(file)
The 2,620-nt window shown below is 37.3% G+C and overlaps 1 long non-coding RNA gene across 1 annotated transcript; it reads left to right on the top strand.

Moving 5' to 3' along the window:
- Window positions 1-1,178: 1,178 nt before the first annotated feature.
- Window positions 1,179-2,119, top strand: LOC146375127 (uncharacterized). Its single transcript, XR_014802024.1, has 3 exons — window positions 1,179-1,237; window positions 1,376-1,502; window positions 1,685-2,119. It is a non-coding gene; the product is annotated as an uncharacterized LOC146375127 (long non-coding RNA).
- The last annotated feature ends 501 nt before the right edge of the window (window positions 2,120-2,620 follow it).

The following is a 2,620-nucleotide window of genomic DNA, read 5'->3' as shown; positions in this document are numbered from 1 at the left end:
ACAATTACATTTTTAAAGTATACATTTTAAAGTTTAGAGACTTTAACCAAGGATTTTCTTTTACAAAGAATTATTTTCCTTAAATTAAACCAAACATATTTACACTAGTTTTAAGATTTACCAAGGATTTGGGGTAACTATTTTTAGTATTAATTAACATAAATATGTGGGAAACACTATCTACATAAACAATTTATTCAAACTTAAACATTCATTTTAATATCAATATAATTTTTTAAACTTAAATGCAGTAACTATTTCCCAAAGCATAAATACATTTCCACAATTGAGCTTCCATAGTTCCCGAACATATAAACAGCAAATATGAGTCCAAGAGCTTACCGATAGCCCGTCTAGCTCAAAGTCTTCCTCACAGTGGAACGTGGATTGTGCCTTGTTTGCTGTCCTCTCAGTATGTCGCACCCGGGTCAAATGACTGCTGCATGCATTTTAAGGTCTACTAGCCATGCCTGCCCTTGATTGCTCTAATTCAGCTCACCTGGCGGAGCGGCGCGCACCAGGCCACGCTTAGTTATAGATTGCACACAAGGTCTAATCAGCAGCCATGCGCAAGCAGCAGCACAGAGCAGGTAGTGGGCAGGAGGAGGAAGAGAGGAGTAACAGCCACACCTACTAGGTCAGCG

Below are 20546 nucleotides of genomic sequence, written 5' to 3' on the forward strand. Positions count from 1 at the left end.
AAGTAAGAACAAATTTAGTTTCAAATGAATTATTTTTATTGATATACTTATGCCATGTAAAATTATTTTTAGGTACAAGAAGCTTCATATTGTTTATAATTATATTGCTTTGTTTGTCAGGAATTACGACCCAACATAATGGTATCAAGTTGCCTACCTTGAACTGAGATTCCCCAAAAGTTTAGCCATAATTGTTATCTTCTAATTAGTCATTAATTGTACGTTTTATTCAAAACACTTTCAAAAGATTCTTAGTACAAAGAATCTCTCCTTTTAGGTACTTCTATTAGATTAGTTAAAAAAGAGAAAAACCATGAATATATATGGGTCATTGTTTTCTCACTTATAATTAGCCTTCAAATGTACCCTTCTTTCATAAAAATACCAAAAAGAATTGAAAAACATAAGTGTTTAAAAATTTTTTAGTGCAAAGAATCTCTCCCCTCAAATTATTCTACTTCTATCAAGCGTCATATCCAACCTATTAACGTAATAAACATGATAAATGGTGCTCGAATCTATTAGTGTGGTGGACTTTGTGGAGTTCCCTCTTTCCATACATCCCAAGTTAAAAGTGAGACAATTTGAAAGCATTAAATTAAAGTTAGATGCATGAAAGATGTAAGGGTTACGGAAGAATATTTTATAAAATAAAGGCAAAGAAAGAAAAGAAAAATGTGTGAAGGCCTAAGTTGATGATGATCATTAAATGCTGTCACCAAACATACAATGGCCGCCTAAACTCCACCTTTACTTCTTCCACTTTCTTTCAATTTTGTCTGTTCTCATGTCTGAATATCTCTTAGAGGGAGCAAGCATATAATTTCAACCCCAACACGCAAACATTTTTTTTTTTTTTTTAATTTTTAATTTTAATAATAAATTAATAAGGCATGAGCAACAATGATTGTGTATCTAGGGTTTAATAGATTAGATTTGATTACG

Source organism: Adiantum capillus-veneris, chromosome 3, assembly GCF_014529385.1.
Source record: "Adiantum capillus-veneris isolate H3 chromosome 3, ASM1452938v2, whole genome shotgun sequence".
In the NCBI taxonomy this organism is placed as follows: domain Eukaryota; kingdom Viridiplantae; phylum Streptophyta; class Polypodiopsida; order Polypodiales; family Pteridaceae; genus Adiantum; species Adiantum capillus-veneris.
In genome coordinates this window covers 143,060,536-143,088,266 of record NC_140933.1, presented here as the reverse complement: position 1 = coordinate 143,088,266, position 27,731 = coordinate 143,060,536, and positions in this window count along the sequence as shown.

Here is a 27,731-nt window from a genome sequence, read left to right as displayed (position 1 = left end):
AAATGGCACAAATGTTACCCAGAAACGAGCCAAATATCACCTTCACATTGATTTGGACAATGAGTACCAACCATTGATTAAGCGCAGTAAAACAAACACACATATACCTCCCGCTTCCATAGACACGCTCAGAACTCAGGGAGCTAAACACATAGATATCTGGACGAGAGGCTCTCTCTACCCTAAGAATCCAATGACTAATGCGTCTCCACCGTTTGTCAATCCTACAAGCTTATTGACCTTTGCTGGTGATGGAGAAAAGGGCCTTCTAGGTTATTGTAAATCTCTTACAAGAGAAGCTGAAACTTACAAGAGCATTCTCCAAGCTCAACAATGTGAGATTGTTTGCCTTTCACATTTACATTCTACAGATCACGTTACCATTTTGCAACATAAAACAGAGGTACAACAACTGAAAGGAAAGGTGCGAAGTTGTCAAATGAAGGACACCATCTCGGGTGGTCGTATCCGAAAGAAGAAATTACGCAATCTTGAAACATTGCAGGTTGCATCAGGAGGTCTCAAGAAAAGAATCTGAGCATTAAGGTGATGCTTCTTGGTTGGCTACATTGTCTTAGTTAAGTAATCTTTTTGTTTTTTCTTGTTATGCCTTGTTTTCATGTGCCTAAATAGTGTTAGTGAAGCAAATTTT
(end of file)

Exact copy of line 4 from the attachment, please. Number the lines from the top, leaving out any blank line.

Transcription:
- Window positions 1,179-2,119, top strand: LOC146375127 (uncharacterized). Its single transcript, XR_014802024.1, has 3 exons — window positions 1,179-1,237; window positions 1,376-1,502; window positions 1,685-2,119. It is a non-coding gene; the product is annotated as an uncharacterized LOC146375127 (long non-coding RNA).